Capital Region nurses call out hospitals for “unsafe” coronavirus practices


CAPITAL REGION, N.Y. (NEWS10) — Doctors and nurses were on the front lines battling Ebola, swine flu, and H1N1, but they say nothing compares to how hard coronavirus is hitting the world or how poorly we were prepared for it.

“We are hardened, seasoned people that are willing to get into the trenches and be the first line people, but we are starting to feel unappreciated and uncared-for and just not important,” says Elizabeth Cahill, an adult stat nurse at Albany Medical Center.

Nurses of the Capital Region joined a New York State Nurses Association conference Wednesday. They called out government agencies and hospital administrators for unsafe and unethical working conditions amid the COVID-19 pandemic.

“It’s not right that we don’t have enough N95 masks, and in light of this we’re just supposed to use plain surgical masks. It’s inappropriate that we are supposed to use the N95 masks for more than one patient or for prolonged use,” says Cahill.

“What we can do today, we would have been disciplined at work for last week,” says Denise Davella, a registered nurse from Ellis Hospital.

Reducing the use of respirator masks has also lead hospitals to encourage nurses to share such safety equipment.

“We have PAPRs, which are like personal air purifying hats. Everyone’s supposed to have their own and a mask that’s supposed to go with it, but we are using these between staff. After you take yours off, you have to clean it, and you can only hope that the person that used it before you or is using it after you isn’t infected and you’re hoping that the way you’re cleaning it will be enough,” Cahill explains to NEWS10’s Mikhaela Singleton.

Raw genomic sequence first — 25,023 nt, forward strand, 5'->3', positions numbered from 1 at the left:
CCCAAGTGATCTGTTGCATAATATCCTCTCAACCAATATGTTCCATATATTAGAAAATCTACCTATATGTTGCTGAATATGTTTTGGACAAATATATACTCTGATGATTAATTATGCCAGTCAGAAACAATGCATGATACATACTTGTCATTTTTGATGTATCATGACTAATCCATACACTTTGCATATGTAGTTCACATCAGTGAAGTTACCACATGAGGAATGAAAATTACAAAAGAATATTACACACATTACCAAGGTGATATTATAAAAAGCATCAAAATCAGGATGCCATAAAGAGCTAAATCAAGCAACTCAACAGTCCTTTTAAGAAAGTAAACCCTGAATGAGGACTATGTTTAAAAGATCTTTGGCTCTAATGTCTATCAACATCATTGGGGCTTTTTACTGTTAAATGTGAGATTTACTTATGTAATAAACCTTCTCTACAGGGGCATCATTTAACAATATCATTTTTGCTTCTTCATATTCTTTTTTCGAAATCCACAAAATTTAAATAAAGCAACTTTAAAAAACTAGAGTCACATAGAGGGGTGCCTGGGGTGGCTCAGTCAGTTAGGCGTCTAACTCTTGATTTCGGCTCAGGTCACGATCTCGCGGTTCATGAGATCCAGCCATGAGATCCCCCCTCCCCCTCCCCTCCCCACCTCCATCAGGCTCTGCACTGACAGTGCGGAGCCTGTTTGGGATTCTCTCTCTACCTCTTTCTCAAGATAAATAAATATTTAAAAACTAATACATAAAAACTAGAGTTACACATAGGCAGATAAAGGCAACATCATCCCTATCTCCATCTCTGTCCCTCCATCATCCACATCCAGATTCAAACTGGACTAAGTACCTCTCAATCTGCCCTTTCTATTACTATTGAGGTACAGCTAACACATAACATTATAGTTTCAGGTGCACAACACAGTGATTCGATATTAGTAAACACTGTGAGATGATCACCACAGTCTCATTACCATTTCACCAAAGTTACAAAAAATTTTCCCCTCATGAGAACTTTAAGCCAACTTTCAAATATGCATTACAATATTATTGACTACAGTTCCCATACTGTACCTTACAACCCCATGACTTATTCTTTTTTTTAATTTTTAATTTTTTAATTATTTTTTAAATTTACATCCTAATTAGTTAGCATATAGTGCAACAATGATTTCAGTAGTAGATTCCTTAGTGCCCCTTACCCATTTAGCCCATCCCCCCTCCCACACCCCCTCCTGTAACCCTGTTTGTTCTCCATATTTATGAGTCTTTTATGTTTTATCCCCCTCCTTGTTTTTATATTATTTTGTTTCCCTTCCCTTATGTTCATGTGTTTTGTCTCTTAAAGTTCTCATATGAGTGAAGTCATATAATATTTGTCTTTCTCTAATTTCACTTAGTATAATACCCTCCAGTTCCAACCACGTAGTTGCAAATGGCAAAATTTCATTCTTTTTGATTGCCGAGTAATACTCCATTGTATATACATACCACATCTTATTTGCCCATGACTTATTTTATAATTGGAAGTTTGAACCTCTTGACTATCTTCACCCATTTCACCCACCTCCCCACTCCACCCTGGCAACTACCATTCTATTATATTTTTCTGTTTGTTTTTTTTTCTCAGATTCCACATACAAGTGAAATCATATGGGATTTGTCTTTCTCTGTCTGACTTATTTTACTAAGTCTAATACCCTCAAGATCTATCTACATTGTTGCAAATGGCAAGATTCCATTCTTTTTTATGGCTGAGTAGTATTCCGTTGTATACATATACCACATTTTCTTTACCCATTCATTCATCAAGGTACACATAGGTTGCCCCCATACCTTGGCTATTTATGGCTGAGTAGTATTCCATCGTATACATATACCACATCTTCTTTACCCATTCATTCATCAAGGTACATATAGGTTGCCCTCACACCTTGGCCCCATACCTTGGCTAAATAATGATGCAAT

The CDC guidelines on protecting healthcare workers from catching and spreading coronavirus changed March 10. Guidelines Albany Med and Ellis Hospital tell NEWS10 they’re following.

“Since we’ve learned more, the World Health Organization has put out guidelines, CDC has supported these guidelines. We are protecting our staff with surgical mask, eye protection, glove and gown,” says Albany Med Director of Epidemiology Rebecca O’Donnell during a press conference Wednesday afternoon.

“The use of the PAPRs are per the manufacturer’s instructions. It’s safe, it’s based in science, and it’s an appropriate use,” says Dr. Ferdinand Venditti, Albany Med’s General Director.

“We have been looking for alternate suppliers, successfully, we’ve been stocking up where we can, we’ve been conserving were appropriate, and we’ve been using reusable respirators that you’ve seen on TV, per the manufacturers instructions and circumstances where that’s appropriate,” Dr. Venditti goes on to say.

A statement from Ellis Hospital reads:

Ellis Medicine is well-prepared and fully focused on doing all we can to protect our patients and our healthcare team from COVID-19. Keeping our physicians, nurses and other healthcare professionals safe and healthy and able to care for others in our community is essential to the effective containment of this virus, and there is absolutely no reason why we would be doing anything but that.

Ellis Medicine is taking all precautions and following all protocols for personal protective equipment, staffing, and patient care recommended by the Centers for Disease Control, the World Health Organization and our state and local public health agencies.